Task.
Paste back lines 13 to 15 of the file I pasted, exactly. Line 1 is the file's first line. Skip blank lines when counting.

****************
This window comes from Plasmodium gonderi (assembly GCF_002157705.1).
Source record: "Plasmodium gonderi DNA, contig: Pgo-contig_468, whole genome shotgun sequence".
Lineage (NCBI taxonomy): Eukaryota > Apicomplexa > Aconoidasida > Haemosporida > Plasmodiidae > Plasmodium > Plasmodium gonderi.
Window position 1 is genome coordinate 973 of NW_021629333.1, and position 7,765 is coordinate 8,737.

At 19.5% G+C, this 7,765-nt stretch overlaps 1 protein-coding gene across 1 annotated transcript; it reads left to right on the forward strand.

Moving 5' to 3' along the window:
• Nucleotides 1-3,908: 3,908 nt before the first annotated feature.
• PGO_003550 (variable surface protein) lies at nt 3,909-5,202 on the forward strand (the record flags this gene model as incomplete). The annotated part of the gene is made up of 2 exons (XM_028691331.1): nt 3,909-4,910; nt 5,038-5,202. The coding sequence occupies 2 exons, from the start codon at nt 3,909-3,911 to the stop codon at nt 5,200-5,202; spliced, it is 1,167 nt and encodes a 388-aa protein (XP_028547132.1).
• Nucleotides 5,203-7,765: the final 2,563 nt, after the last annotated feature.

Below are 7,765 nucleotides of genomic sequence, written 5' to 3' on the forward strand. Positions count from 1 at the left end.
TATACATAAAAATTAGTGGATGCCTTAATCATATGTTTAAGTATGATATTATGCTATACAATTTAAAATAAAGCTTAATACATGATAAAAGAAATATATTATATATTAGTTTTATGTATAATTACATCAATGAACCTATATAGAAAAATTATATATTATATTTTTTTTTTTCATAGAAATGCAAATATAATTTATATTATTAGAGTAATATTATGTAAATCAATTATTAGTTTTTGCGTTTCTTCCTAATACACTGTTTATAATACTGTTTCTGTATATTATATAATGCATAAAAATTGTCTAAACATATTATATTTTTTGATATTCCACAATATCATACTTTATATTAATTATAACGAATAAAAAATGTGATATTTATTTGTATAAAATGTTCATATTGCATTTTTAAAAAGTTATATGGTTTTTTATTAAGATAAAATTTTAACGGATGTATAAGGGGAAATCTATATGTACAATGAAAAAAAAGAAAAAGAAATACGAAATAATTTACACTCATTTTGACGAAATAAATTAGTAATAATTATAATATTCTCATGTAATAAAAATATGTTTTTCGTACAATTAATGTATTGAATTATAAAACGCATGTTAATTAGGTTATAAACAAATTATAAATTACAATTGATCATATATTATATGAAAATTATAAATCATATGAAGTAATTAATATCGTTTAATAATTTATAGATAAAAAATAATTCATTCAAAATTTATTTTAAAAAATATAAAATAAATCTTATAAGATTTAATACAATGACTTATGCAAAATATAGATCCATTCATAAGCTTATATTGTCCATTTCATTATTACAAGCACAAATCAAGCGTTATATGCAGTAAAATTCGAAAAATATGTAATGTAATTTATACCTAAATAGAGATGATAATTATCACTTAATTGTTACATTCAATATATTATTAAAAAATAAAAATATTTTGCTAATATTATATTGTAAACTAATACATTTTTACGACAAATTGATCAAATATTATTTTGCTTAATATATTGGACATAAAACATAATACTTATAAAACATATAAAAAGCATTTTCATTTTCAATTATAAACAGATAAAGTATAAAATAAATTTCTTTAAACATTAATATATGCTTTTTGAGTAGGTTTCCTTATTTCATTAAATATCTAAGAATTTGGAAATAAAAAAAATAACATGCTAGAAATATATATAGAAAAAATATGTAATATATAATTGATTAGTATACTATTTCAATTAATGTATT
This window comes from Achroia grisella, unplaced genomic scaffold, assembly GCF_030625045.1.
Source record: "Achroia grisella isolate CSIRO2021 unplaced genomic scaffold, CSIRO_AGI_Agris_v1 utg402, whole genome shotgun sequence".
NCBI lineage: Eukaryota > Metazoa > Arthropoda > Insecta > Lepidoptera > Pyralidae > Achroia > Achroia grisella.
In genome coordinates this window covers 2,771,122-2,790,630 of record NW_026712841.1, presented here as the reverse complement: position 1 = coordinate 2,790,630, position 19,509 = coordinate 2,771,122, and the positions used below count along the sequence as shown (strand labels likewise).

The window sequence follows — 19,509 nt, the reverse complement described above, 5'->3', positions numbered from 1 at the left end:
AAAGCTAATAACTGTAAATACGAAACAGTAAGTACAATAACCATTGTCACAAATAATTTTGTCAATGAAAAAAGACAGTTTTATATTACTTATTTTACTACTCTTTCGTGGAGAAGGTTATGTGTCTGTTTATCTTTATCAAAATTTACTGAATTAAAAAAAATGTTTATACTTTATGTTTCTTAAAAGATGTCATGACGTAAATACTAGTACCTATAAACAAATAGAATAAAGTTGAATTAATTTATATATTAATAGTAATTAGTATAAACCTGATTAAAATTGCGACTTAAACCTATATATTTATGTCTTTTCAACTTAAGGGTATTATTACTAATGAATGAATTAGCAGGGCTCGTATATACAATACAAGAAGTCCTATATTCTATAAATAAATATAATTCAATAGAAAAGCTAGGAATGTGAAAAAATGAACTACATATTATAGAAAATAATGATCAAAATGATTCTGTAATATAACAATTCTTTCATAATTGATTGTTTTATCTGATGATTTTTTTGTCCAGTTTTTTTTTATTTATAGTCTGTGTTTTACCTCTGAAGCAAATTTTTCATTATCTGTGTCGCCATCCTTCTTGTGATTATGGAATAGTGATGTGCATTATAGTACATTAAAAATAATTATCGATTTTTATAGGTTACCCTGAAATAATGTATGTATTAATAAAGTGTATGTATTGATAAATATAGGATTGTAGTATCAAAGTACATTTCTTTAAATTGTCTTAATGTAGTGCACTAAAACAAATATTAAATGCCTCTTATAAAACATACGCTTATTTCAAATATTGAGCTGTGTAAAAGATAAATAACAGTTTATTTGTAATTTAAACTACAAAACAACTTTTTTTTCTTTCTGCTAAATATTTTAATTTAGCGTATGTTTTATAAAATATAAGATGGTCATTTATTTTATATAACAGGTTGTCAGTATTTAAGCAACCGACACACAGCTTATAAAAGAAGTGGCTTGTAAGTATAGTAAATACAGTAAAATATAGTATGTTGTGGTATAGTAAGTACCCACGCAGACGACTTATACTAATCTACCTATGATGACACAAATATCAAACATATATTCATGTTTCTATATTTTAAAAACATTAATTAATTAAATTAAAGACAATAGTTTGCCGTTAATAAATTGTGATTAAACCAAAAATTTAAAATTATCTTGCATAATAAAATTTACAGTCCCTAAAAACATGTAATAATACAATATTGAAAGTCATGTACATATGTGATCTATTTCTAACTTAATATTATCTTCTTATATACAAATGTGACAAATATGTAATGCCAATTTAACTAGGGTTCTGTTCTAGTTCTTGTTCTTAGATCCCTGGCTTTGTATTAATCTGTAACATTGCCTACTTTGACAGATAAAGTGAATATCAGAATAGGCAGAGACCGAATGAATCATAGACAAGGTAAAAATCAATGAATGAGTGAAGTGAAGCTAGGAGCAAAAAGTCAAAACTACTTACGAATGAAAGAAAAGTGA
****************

Source record: "Achroia grisella isolate CSIRO2021 unplaced genomic scaffold, CSIRO_AGI_Agris_v1 utg402, whole genome shotgun sequence".
NCBI lineage: Eukaryota > Metazoa > Arthropoda > Insecta > Lepidoptera > Pyralidae > Achroia > Achroia grisella.
In genome coordinates this window covers 2,771,122-2,790,630 of record NW_026712841.1, presented here as the reverse complement: position 1 = coordinate 2,790,630, position 19,509 = coordinate 2,771,122, and the positions used below count along the sequence as shown (strand labels likewise).